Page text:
Open Days have been organised in the Welsh village of Abergwyngregyn to show findings made during digging into the medieval history of the Princes of Gwynedd. The work is the result of a partnership between the local community’s Aber Heritage Valley Partnership, Snowdonia National Park Authority and Gwynedd Archaeological Trust with financial support from Cadw. Its intention is to open up the history of the area to a wider audience thorough interpretation and archaeological investigations.
This excavation in Abergwyngregyn began at the end of September and will be completed in November. A test dig on the same site in 1993, revealed the foundations of a medieval hall. Finds including pottery and a brooch, dated the hall to the thirteenth and fourteenth century. The finds and the location of the hall, next to the motte (castle mound) in the centre of the village, suggested that the site was once owned by the Princes of Gwynedd. Different evidence including tradition, archaeology and historical documents link the Princes with a number of places in and around Abergwyngregyn including the mansion Pen y Bryn on the hill overlooking the village and this site near the motte. The current work adds another piece to the jigsaw,
Leading the project is John Griffith Roberts, the National Park’s Archaeologist who said, “This project provides an opportunity for people to learn more about Aber’s iconic past and to explore its rich ancient landscape for themselves. We have opened a large portion of field near the motte and the foundations of a medieval hall together with new discoveries, show us that the site is complex and more extensive than originally thought. We will have to rebury the site at the end of the excavation and hope that people take the chance to see it beforehand at our Open Days.”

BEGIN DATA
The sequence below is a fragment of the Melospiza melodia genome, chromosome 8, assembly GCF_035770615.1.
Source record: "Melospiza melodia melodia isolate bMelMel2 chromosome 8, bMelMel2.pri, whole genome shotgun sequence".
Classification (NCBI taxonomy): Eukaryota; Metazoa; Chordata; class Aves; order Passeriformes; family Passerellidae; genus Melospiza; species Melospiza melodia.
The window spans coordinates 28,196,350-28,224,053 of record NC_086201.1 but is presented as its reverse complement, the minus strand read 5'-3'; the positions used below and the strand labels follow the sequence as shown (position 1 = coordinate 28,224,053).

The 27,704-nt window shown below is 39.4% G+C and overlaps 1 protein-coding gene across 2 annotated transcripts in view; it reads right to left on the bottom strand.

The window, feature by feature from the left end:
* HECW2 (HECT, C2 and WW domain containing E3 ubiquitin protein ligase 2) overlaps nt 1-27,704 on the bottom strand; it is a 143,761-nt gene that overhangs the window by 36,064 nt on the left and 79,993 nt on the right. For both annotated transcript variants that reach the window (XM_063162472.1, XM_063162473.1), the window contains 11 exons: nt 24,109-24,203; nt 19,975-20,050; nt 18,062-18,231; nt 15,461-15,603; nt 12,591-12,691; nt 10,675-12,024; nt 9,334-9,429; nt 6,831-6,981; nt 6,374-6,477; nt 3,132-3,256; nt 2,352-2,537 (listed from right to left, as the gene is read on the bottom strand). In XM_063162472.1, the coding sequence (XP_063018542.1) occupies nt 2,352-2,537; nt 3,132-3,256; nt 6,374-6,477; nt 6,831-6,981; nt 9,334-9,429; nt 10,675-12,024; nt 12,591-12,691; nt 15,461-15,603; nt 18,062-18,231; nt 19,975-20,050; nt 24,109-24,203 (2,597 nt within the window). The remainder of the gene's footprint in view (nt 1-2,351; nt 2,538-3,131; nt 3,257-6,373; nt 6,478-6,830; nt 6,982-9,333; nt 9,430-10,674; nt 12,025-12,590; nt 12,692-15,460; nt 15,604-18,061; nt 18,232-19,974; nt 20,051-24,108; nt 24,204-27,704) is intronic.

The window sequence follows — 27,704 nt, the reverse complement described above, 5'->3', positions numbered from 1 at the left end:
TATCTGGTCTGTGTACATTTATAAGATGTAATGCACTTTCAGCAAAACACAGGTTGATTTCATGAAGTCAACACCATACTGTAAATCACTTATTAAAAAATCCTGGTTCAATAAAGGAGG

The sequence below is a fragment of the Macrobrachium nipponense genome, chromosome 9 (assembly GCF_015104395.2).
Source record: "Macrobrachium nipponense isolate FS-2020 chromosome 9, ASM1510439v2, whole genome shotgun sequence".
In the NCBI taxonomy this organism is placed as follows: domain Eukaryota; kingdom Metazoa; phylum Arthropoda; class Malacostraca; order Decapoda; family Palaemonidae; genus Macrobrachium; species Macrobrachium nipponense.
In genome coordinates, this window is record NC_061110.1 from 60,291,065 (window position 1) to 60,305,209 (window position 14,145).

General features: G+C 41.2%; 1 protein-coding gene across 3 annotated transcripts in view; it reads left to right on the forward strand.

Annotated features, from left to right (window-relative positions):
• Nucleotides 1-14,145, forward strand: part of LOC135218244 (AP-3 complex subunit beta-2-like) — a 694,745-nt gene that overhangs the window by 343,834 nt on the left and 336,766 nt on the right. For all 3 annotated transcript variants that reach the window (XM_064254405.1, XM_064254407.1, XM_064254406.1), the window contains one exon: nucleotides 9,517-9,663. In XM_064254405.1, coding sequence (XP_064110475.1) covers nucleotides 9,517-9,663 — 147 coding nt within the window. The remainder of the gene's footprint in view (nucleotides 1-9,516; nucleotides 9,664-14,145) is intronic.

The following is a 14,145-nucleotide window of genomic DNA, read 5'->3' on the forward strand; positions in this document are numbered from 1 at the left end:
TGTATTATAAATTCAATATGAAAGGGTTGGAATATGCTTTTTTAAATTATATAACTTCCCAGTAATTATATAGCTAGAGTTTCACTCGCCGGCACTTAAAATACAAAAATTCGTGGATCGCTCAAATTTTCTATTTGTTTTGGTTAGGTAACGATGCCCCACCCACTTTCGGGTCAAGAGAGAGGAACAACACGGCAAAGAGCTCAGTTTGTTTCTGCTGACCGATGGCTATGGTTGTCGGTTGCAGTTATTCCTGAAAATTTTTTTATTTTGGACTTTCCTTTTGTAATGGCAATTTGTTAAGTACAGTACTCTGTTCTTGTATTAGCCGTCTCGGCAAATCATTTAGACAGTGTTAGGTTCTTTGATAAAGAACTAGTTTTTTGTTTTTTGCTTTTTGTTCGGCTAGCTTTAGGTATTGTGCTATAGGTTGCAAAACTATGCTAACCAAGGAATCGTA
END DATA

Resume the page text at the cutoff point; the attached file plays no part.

The financial support from Cadw has also enabled pupils to visit the site and learn more about the work of archaeologists, medieval Abergwyngregyn and the Princes of Gwynedd. Welsh Assembly Government’s Heritage Minister, Alun Ffred Jones, said, “I’m delighted that Cadw has been able to support this project through the Welsh Cultural Heritage Initiative. Abergwyngregyn was one of ten sites in Wales chosen for the £2 million initiative. The iconic sites selected are key in telling the story of Wales and are strongly linked with our nationhood, language and culture and we hope to make these sites more accessible to the Welsh public. The open days are an excellent way of engaging with the local community and telling the story of what has been found so far.”
Anita Daimond, Education Archaeologist for Gwynedd Archaeological Trust said, “It has been a wonderful opportunity for local schoolchildren to see archaeologists at work and learn about the important role that archaeology plays in telling us about the past.”
The Open Days will be held on Wednesday October 17th and Saturday October 30th between 10am and 4pm, with children’s activities from 10 – 12pm each day. The event is free and archaeologists will be available to provide further information about the work on site. A car park and bus stop are approximately 2 minutes walk from the site.
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